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The function of the message of a persuasive advertisement is the reason for its existence. The message is as successful as the desired response elicited from the receiver; the symbiosis is inevitable and necessary. The communication situation in which discourse is produced and processed can be broken down into the various factors which can influence the possible aims of the discourse. According to Halliday and Hasan (1989:12) the "act sequence" is of great importance as is the relation between form and content of a message, the place where the communication takes place, the social role of the participants and the norms attached to it.

It follows thus that culture plays an inevitable role in the communication situation. Culture is "what everyone knows, and part of this knowledge is conversational competence" (Stubbs 1983: 8). It can be said that language (together with its different functions) is embedded in the culture due to the shared knowledge.


Eugene Nida (1964: 120) notes that the production of equivalent messages is a process of matching different part of speech, but also reproducing "the total dynamic character of the communication". In other words, the text and the context have to be considered.

The message of a persuasive advertisement relies on the text and the context to interact and thus produce meaning. Language and context are based on the culture and its sign systems in which the advertisement was created. Language (as a sign system) is a cultural vehicle that reflects the society and its values in which a communicative event takes place. Non-linguistic signs (which form part of the context) determine the cultural framework in which linguistic signs function. The task of the translator is to find a translation theory to deal with cultural aspects in the transference of sign meaning into a target language.

The message consists of two different aspects: (1) the signal, including all the formal features of the message; and (2) the content, that is the meaning of the signal. Together with these the channel must also be considered: whether it is in spoken or written form or a combination as in the case of television advertisements (Nida 1964: 122).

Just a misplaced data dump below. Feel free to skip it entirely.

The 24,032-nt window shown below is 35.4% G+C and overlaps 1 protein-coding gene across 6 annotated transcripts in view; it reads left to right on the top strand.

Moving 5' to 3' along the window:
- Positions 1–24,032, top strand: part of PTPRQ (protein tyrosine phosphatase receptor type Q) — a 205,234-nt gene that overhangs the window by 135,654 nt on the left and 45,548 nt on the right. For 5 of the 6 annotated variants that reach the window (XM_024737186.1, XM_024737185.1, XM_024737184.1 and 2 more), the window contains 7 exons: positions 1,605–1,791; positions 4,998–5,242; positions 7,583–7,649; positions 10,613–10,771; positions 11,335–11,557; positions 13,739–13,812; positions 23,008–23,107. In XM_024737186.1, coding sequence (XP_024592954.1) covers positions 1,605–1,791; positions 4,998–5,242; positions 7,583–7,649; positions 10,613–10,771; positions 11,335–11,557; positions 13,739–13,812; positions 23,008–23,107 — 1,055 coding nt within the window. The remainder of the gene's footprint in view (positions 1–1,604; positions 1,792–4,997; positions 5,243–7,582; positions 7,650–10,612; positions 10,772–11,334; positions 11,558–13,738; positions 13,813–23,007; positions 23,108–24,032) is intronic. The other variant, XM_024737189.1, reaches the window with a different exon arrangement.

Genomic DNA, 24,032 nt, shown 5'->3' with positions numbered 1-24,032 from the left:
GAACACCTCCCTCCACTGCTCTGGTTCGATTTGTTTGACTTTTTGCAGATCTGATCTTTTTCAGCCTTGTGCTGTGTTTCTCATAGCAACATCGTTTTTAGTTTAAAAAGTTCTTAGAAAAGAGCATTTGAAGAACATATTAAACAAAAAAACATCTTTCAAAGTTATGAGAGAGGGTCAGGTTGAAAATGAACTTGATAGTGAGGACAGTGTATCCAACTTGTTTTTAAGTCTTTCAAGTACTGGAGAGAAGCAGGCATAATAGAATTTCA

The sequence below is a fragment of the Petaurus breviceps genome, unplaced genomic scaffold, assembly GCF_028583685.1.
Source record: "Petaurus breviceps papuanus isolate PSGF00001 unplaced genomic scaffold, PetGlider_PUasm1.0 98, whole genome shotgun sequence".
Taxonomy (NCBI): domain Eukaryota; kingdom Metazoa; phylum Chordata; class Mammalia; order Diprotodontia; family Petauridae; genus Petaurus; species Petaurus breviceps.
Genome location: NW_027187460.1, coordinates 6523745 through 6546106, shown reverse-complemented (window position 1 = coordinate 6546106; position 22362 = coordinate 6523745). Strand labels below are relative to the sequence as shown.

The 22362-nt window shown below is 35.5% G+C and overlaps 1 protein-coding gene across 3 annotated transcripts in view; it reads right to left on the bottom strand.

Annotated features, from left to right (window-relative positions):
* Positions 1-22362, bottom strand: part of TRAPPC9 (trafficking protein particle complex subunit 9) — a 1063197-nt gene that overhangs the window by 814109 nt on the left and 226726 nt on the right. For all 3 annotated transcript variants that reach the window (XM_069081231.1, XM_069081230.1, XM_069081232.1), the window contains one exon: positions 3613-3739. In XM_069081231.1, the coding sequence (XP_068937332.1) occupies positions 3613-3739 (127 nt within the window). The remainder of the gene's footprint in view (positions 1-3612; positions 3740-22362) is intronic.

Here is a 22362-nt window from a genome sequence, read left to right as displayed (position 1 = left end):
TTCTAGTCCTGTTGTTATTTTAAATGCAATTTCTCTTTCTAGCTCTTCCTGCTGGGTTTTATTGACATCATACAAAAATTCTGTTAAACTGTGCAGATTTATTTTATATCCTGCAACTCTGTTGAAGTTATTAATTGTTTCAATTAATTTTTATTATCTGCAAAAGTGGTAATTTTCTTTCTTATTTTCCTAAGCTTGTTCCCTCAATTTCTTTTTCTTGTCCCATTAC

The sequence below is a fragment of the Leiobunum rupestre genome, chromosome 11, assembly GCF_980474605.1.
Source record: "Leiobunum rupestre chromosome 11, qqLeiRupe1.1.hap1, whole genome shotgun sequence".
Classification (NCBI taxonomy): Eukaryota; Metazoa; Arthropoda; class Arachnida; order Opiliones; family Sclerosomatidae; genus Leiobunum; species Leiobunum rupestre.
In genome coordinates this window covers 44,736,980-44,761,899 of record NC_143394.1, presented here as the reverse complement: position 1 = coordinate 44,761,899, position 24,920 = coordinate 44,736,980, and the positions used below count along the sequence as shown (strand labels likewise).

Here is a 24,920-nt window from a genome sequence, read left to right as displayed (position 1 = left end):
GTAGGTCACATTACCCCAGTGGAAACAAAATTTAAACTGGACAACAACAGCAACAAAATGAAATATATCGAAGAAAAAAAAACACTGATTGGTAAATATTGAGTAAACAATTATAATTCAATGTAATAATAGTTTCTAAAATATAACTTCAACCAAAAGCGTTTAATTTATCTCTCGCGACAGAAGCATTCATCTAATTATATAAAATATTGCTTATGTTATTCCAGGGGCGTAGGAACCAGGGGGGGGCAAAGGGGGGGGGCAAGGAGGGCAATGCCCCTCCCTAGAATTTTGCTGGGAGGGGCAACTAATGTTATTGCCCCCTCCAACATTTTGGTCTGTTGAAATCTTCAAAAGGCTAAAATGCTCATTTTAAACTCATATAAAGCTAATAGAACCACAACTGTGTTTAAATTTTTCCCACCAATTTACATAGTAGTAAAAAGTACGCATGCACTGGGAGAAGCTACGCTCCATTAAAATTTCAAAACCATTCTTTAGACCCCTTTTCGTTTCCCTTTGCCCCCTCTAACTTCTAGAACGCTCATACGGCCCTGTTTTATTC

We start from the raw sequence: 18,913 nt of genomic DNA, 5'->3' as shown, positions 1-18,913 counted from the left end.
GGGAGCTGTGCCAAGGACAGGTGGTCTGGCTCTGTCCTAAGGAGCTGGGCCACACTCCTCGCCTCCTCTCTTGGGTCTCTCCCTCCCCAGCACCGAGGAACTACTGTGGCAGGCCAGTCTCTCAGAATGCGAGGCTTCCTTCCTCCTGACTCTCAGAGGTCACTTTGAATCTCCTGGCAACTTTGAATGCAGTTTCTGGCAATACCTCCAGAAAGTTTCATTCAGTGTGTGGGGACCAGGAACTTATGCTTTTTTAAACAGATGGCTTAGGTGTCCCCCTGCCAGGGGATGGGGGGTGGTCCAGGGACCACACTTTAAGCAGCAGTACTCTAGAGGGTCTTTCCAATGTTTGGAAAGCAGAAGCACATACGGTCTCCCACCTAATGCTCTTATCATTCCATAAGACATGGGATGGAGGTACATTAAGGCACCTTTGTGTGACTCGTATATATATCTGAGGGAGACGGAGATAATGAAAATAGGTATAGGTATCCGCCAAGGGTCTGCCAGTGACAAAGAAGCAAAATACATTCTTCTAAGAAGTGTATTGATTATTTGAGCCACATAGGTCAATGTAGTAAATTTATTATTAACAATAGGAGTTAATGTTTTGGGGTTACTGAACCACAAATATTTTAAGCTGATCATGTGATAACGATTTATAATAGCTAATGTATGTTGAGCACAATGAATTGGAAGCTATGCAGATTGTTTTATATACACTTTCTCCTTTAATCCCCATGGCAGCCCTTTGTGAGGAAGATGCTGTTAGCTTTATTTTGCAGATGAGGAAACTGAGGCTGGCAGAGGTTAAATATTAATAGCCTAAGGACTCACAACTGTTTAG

In semiotic terms the message could consist of the signs generated by the language used (signal), and of the meaning generated by these signs (content). The meaning of the message could be altered or influenced should any change be made to the signal or content. The message is dependent on the generating of signs, by whatever means, to convey and strengthen its function.

Nida (1964: 120) suggests five important phases of communication that have to be considered when translating. These phases are of the utmost relevance to advertisements.

They are:

  • the subject matter, in other words the referents that are talked about;
  • the participants who take part in the communication;
  • the speech act or the process of writing;
  • the code used, that is the language, including all its symbols and arrangements; and
  • the message, that is the particular way in which the subject matter is encoded into specific symbols and arrangements.

According to Nida (1964: 129) all messages can normally consist of a maximum of 50% redundancy in terms of the communication load. This limit of unpredictability is often exaggerated when a translator uses rare forms of words, unusual syntax, strange combinations of words and unfamiliar themes. As a result, the receiver will have problems in decoding the message. In the case of translating advertisements between different cultures which are not closely related, there could be an added problem of new concepts being created that are not accessible to the average receiver. A further problem would be that the receivers differ in their capacity to decode the message, in other words some could be highly educated adults, while others might be newly or partially literate teenagers.